The crew gets some direction for the start of the singletrack section



Sandra is all smiles early on



Kim makes her way down the trail near the start of Bull Run



Emily crests a small slickrock pitch



Arthur clears a nice section of trail



Sandra gets way back for some fun steps along the way



Lots of great rock formations...



...and mountain views too!



Arthur hams it up for the camera, somewhere on Bull Run.



Emily loves riding her bike through the desert



Kim takes in some more great scenery



Arthur hits the steep rock slab with speed



EGP carries some good momentum as well



The author takes his turn, finally cleaning it on his second try...
(photo by Kim McGovern)


Since most of us had not seen the natural rock bridges, we decided we'd head there to have a lunch break and relax a bit before finishing the second half of our ride. To get to the bridges you actually have to park your bike at the extremely convenient bike rack and walk down the “hiker only” trail. Before starting our hike, we made some time for manual drop practice, at little ledge near the entrance to the hiking trail. Since it varied in height, depending on where you hit it, it was great place to session for everyone in the crew.


Arthur demonstrates the proper technique



Emily gets in some drop practice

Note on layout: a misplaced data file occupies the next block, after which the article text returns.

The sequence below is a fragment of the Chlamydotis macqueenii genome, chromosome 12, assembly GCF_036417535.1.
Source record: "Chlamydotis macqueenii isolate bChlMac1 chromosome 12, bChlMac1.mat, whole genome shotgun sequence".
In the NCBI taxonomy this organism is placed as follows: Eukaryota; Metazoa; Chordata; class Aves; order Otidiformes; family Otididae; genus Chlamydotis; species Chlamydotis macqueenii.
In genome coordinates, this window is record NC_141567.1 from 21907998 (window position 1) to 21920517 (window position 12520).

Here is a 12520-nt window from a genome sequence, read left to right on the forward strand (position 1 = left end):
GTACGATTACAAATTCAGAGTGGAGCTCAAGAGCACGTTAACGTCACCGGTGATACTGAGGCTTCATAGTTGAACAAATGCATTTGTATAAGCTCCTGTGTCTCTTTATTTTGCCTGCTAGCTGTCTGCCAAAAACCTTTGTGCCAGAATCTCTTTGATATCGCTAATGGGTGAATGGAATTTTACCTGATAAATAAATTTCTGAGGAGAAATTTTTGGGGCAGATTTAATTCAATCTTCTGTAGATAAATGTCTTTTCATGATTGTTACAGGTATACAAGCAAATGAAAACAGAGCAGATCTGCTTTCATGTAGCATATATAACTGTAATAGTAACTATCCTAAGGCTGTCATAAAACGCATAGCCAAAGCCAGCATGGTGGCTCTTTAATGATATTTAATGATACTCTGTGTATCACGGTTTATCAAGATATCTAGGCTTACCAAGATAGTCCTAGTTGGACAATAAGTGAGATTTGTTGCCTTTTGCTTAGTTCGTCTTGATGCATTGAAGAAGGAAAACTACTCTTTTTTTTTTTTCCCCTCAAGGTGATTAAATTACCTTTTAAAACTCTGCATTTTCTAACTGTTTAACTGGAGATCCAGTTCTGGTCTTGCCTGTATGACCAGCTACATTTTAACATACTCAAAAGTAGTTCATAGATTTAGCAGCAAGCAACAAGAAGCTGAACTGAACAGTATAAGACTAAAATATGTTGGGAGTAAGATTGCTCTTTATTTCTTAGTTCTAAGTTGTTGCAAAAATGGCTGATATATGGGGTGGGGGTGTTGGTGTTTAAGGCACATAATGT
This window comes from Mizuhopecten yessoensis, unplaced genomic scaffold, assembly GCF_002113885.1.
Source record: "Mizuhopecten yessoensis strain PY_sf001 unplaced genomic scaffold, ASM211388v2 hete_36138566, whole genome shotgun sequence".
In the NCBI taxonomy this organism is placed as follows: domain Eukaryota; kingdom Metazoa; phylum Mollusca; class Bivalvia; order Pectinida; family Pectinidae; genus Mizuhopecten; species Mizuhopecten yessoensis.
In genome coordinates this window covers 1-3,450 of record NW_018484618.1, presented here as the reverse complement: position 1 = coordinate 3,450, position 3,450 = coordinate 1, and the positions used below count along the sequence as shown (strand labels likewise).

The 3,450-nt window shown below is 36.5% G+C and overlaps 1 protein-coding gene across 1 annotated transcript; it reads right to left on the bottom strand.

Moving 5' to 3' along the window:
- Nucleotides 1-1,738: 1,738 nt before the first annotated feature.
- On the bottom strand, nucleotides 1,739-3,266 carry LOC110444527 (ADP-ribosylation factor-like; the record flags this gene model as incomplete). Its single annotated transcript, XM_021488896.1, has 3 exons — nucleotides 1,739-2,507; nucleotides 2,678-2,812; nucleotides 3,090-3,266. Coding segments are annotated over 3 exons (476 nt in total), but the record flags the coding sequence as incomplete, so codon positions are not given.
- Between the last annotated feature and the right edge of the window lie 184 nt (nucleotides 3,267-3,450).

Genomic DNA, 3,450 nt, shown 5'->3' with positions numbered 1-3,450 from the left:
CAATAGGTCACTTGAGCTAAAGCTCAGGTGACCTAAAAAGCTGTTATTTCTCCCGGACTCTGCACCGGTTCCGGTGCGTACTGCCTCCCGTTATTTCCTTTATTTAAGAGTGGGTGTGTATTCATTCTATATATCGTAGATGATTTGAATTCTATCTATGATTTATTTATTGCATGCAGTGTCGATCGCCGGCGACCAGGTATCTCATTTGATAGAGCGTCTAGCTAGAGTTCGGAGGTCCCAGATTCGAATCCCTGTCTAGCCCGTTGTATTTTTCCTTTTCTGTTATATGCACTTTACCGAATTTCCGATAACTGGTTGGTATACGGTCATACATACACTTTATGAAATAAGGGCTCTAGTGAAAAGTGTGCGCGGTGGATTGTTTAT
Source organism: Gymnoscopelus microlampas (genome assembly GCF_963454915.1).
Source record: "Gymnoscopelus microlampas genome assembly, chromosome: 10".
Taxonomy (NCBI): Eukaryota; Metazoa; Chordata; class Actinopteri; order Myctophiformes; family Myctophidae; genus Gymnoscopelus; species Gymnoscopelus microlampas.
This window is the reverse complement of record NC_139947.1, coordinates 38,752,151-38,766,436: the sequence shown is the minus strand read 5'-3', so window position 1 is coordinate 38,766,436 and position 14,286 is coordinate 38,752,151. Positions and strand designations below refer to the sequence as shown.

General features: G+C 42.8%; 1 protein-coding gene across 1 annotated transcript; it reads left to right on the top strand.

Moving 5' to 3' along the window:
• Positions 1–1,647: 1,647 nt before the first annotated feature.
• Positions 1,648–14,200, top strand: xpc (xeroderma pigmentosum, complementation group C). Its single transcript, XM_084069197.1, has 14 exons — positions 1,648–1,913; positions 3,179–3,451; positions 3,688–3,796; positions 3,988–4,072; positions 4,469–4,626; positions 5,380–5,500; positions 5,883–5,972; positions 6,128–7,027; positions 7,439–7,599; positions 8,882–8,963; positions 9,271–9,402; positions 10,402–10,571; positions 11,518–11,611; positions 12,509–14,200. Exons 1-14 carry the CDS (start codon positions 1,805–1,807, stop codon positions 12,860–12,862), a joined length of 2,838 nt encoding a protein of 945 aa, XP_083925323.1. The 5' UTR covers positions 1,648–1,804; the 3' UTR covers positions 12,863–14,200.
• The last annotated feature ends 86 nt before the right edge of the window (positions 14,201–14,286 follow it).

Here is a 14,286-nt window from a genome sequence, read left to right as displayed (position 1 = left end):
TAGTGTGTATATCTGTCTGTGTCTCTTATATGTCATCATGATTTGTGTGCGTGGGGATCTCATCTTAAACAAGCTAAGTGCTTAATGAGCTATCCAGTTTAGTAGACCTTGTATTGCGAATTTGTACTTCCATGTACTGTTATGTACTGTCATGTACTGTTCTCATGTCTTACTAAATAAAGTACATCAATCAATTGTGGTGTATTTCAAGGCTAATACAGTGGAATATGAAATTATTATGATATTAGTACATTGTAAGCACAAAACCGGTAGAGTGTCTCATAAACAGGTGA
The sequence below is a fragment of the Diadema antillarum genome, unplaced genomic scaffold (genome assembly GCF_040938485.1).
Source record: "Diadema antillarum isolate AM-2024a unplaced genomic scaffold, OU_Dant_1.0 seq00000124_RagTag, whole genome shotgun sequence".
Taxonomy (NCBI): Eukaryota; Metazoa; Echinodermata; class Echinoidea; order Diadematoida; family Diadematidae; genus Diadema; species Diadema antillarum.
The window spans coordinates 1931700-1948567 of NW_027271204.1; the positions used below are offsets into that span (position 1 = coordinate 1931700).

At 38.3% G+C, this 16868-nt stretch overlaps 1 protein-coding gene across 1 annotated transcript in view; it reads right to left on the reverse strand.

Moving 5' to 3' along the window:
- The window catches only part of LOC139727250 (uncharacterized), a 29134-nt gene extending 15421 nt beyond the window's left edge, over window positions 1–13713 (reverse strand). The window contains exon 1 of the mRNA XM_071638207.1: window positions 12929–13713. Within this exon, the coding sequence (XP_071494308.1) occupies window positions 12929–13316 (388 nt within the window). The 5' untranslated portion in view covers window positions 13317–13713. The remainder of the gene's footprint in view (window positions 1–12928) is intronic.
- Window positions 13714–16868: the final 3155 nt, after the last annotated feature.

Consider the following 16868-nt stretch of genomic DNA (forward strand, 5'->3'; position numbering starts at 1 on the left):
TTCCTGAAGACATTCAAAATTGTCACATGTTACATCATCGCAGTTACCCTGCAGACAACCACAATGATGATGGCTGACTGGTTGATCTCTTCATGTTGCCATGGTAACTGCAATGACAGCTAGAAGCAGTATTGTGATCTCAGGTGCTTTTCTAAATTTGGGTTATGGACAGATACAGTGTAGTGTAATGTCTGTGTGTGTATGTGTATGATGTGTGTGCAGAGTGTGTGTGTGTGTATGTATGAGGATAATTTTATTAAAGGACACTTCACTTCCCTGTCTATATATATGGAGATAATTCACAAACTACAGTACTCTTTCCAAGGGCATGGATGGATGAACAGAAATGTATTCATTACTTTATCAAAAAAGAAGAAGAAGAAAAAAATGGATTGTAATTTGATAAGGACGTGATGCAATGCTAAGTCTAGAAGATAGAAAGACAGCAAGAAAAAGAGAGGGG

Sandra keeps it lifted...



...and so does Coonabomber


A scramble down the trail brought us to the top of the bridges, which was a long way above the floor of the canyon. The two formations ran parallel to one another and had about a 5' to 10' gap between them depending on the location along the bridge. This place has also claimed a few lives, including a Boy Scout who tried to jump from one bridge to the other with a failed attempt. There is actually a plaque on the opposite side (from where the trail comes in) that serves as a memorial to a man and his jeep, which also ended badly while trying to cross them -- man, I thought mountain biking and kayaking were somewhat dangerous. Once we were done with our lunch we headed back up the trail so we could continue our ride.


Time for some sightseeing



The Gemini Bridges



Lunch time!



A different view of the bridges



Tait playing around on the rocks. If you look
carefully, you can see the plaque for the jeeper.



The plaque



Looking down the canyon from The Bridges


The next section of singletrack we rode was a short one called Arth's Corner. This trail pulls you away from the canyon rim and on top of hills of sandstone slickrock. The riding was a bit different from Bull Run as it made numerous twisty turns along the sandstone tread. Once again, my lack of riding over the last few months was catching up to me, and my legs were starting to burn just as much as my lungs had been. Even with a bit of exhaustion I was still having a great time, and the hammer crew was being more than patient as they waited at any major junctions or convenient stopping points. Eventually Arth's ended at Metal Masher road, where we hung a right toward our next section, Little Canyon.


Emily starts off Arth's



Randy hits a fun little rock drop



Kim follows the yellow brick road